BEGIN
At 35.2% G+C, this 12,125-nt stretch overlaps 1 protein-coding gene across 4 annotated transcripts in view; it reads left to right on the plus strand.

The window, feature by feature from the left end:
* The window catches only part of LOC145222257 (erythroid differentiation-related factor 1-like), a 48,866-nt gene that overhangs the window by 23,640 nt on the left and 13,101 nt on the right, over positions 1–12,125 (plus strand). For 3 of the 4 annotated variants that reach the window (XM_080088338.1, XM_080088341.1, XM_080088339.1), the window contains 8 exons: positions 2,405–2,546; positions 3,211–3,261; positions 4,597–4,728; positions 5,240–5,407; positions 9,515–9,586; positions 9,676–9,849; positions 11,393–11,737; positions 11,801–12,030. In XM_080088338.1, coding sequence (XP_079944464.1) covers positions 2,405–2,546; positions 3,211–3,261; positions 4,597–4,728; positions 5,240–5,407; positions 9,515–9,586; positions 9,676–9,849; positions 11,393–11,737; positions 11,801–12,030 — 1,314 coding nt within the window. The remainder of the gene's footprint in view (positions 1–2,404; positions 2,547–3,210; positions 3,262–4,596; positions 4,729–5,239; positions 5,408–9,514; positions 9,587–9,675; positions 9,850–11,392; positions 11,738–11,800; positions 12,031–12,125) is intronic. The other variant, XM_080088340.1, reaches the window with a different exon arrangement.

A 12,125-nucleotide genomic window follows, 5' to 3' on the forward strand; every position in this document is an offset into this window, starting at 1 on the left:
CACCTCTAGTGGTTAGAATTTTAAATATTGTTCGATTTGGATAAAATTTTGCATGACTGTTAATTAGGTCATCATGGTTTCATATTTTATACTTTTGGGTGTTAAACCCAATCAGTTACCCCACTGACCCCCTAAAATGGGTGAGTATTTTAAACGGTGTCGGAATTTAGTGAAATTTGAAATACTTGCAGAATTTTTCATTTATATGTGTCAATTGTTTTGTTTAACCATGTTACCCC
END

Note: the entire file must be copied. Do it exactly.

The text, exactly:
At 35.2% G+C, this 12,125-nt stretch overlaps 1 protein-coding gene across 4 annotated transcripts in view; it reads left to right on the plus strand.

The window, feature by feature from the left end:
* The window catches only part of LOC145222257 (erythroid differentiation-related factor 1-like), a 48,866-nt gene that overhangs the window by 23,640 nt on the left and 13,101 nt on the right, over positions 1–12,125 (plus strand). For 3 of the 4 annotated variants that reach the window (XM_080088338.1, XM_080088341.1, XM_080088339.1), the window contains 8 exons: positions 2,405–2,546; positions 3,211–3,261; positions 4,597–4,728; positions 5,240–5,407; positions 9,515–9,586; positions 9,676–9,849; positions 11,393–11,737; positions 11,801–12,030. In XM_080088338.1, coding sequence (XP_079944464.1) covers positions 2,405–2,546; positions 3,211–3,261; positions 4,597–4,728; positions 5,240–5,407; positions 9,515–9,586; positions 9,676–9,849; positions 11,393–11,737; positions 11,801–12,030 — 1,314 coding nt within the window. The remainder of the gene's footprint in view (positions 1–2,404; positions 2,547–3,210; positions 3,262–4,596; positions 4,729–5,239; positions 5,408–9,514; positions 9,587–9,675; positions 9,850–11,392; positions 11,738–11,800; positions 12,031–12,125) is intronic. The other variant, XM_080088340.1, reaches the window with a different exon arrangement.

A 12,125-nucleotide genomic window follows, 5' to 3' on the forward strand; every position in this document is an offset into this window, starting at 1 on the left:
CACCTCTAGTGGTTAGAATTTTAAATATTGTTCGATTTGGATAAAATTTTGCATGACTGTTAATTAGGTCATCATGGTTTCATATTTTATACTTTTGGGTGTTAAACCCAATCAGTTACCCCACTGACCCCCTAAAATGGGTGAGTATTTTAAACGGTGTCGGAATTTAGTGAAATTTGAAATACTTGCAGAATTTTTCATTTATATGTGTCAATTGTTTTGTTTAACCATGTTACCCC